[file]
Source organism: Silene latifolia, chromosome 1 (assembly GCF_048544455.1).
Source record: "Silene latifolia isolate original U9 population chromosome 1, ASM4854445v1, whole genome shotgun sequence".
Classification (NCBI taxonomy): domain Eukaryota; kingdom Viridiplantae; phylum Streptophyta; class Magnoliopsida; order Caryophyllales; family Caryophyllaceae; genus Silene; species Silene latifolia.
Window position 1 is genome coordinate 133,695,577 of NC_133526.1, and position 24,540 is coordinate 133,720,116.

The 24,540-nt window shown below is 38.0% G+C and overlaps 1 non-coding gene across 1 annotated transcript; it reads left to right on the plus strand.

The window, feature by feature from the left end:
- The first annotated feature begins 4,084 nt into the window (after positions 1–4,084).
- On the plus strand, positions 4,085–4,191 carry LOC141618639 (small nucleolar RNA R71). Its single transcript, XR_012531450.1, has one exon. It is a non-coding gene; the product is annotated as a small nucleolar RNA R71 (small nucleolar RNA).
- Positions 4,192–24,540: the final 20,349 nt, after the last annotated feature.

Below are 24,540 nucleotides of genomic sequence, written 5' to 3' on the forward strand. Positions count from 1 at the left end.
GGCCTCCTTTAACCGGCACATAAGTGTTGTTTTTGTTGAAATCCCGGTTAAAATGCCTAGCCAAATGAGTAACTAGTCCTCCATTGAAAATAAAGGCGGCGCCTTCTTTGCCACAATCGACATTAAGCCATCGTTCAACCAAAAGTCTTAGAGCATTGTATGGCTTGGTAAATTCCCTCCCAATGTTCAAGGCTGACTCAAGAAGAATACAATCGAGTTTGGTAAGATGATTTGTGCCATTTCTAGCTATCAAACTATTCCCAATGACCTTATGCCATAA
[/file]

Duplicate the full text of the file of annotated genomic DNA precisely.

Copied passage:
Source organism: Silene latifolia, chromosome 1 (assembly GCF_048544455.1).
Source record: "Silene latifolia isolate original U9 population chromosome 1, ASM4854445v1, whole genome shotgun sequence".
Classification (NCBI taxonomy): domain Eukaryota; kingdom Viridiplantae; phylum Streptophyta; class Magnoliopsida; order Caryophyllales; family Caryophyllaceae; genus Silene; species Silene latifolia.
Window position 1 is genome coordinate 133,695,577 of NC_133526.1, and position 24,540 is coordinate 133,720,116.

The 24,540-nt window shown below is 38.0% G+C and overlaps 1 non-coding gene across 1 annotated transcript; it reads left to right on the plus strand.

The window, feature by feature from the left end:
- The first annotated feature begins 4,084 nt into the window (after positions 1–4,084).
- On the plus strand, positions 4,085–4,191 carry LOC141618639 (small nucleolar RNA R71). Its single transcript, XR_012531450.1, has one exon. It is a non-coding gene; the product is annotated as a small nucleolar RNA R71 (small nucleolar RNA).
- Positions 4,192–24,540: the final 20,349 nt, after the last annotated feature.

Below are 24,540 nucleotides of genomic sequence, written 5' to 3' on the forward strand. Positions count from 1 at the left end.
GGCCTCCTTTAACCGGCACATAAGTGTTGTTTTTGTTGAAATCCCGGTTAAAATGCCTAGCCAAATGAGTAACTAGTCCTCCATTGAAAATAAAGGCGGCGCCTTCTTTGCCACAATCGACATTAAGCCATCGTTCAACCAAAAGTCTTAGAGCATTGTATGGCTTGGTAAATTCCCTCCCAATGTTCAAGGCTGACTCAAGAAGAATACAATCGAGTTTGGTAAGATGATTTGTGCCATTTCTAGCTATCAAACTATTCCCAATGACCTTATGCCATAA